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Friday, November 25, 2011

The Life and Times - Gliding

I know this is a few weeks late, but it took me that long to regain my equilibrium.  While the Lakeside team was here we took a few free hours on Sunday afternoon to take them gliding.  Mind you, this isn't hang gliding, where you are in a little fabric cocoon under a set of wings, rather you are in a little plane without an engine.  There is a local gliding club that offers rides for around $15 per 20 minutes.  This was my first time...and most likely my last.  I'm not terribly afraid of heights, nor am I terribly prone to motion sickness.  But the launch combined with the circling inside a thermal teams up on my abdomen.  I'm getting a little nauseous just thinking about it.

Often the glider would be towed up by another aircraft.  This club uses a tractor's PTO to wind a cable attached to the front of the glider.  It moves so quickly that it hauls the glider up several hundred feet into the air, where it hangs like a kite for several seconds before disconnecting from the cable.  That's a rush.  The glider runs maybe 100 yards along the ground before liftoff, then rises up to the release height-all this within a matter of seconds.  Once it's at the peak of the cable's extension the pilot pushes a pedal that drops the cable. All this takes maybe 7 seconds.  Then you start to nose dive a bit until he picks up enough speed to steer.  At that point he needs to find a thermal as soon as possible or gravity wins.  It's actually pretty safe.  You'll remember the pilot who landed the plane in the Hudson River.  He was a glider pilot first, which is probably what saved the flight as he knew how to land without alternate power.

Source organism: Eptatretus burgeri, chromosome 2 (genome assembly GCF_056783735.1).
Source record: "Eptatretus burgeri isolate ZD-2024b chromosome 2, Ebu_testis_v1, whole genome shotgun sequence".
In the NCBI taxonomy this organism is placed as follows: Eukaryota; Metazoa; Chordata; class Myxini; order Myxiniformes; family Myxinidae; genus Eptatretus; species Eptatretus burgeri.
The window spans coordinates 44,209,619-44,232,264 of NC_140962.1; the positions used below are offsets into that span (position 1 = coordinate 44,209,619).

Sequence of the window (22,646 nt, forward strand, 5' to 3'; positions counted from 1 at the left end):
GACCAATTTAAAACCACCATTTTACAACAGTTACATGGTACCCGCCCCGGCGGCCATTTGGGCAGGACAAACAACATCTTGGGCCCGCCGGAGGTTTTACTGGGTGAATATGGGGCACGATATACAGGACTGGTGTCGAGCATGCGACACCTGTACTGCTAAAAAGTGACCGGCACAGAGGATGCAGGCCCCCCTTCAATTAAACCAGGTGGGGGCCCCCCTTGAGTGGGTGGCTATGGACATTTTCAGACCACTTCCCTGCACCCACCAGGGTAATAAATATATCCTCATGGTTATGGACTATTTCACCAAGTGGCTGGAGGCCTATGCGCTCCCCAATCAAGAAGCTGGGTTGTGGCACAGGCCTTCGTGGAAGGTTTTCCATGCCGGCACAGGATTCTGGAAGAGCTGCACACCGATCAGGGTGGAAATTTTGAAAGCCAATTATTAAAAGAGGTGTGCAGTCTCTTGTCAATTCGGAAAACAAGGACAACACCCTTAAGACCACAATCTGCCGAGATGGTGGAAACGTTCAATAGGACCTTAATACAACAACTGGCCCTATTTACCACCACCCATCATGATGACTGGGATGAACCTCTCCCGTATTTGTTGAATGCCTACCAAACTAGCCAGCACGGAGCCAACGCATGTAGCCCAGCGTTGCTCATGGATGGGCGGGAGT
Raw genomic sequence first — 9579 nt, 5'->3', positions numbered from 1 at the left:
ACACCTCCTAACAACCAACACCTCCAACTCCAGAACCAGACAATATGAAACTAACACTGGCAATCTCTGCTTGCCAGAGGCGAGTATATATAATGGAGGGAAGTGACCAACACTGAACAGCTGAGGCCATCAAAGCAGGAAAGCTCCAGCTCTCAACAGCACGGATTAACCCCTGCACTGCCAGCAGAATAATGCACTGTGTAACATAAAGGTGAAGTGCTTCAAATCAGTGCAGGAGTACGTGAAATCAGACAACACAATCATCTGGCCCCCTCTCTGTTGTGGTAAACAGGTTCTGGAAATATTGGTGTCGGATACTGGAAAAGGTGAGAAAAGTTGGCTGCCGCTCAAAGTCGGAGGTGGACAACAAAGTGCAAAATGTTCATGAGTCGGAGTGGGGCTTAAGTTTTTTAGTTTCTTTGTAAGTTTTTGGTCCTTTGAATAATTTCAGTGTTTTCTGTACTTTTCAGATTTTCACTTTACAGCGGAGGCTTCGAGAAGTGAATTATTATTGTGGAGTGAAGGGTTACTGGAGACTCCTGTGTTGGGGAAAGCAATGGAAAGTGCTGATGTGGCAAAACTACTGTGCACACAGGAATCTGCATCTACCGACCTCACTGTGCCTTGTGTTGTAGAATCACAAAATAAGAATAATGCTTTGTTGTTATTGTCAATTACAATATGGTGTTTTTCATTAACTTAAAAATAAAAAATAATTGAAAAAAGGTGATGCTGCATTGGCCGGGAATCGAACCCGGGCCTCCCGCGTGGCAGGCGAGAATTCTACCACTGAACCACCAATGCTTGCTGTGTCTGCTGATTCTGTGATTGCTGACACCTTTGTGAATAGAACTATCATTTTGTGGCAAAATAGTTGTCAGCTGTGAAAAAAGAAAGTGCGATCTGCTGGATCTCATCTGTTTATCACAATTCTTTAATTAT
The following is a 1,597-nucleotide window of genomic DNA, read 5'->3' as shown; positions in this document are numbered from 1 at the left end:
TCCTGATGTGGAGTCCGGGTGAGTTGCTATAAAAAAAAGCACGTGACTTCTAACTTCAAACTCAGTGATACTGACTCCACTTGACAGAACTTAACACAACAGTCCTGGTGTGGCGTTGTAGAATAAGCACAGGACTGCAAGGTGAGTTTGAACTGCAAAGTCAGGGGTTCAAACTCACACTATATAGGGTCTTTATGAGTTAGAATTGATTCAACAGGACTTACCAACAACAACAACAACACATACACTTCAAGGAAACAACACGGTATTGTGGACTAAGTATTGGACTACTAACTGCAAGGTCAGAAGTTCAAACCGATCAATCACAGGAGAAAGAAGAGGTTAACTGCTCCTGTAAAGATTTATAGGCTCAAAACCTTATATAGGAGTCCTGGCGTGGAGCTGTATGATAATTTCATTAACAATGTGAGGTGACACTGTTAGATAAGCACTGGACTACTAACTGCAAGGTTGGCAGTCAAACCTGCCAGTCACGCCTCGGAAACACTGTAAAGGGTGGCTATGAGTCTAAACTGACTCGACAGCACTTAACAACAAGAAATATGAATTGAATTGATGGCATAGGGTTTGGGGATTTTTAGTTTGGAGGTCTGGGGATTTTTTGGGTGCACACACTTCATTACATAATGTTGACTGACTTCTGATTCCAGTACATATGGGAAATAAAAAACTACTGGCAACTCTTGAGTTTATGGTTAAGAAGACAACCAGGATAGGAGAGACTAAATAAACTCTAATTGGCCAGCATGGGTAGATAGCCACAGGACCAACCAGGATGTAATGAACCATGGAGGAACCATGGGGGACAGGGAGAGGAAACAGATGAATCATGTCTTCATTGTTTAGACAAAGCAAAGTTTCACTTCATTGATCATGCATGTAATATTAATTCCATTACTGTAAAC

So even if the pilot can't find a thermal he knows how to guide the craft downward without free fall.  The problem with the altitude change, whether up or down, is that it needs to be in a circular motion.  And that's when my lunch decided to pay me a little visit.

Oddly enough, I was the last one of the group to go, and everyone else made it without using the barf ziplock.  Of course, I gave everyone else a hard time, but then it came back to bite me.  Grant's ride was probably the most amazing.  I don't remember the maneuver the pilot used on him, but it is where he climbs as fast as possible, then leans the glider over to the side and free-falls.  Grant is a little bit of a thrill seeker and he said he almost lost control of his bowels when this happened.  I got a nice, smooth, reasonable ride and still ralphed, so I can't imagine what would have happened if they had done that to me.

All in all, a fun afternoon, although it really did take me about 2 days to fully recover from the motion sickness.  Ick.


  1. Excellent write up Louis! :)

  2. That officially trumps going down in the gold mine as scariest South Africa thrill. I would never do this. You guys are brave.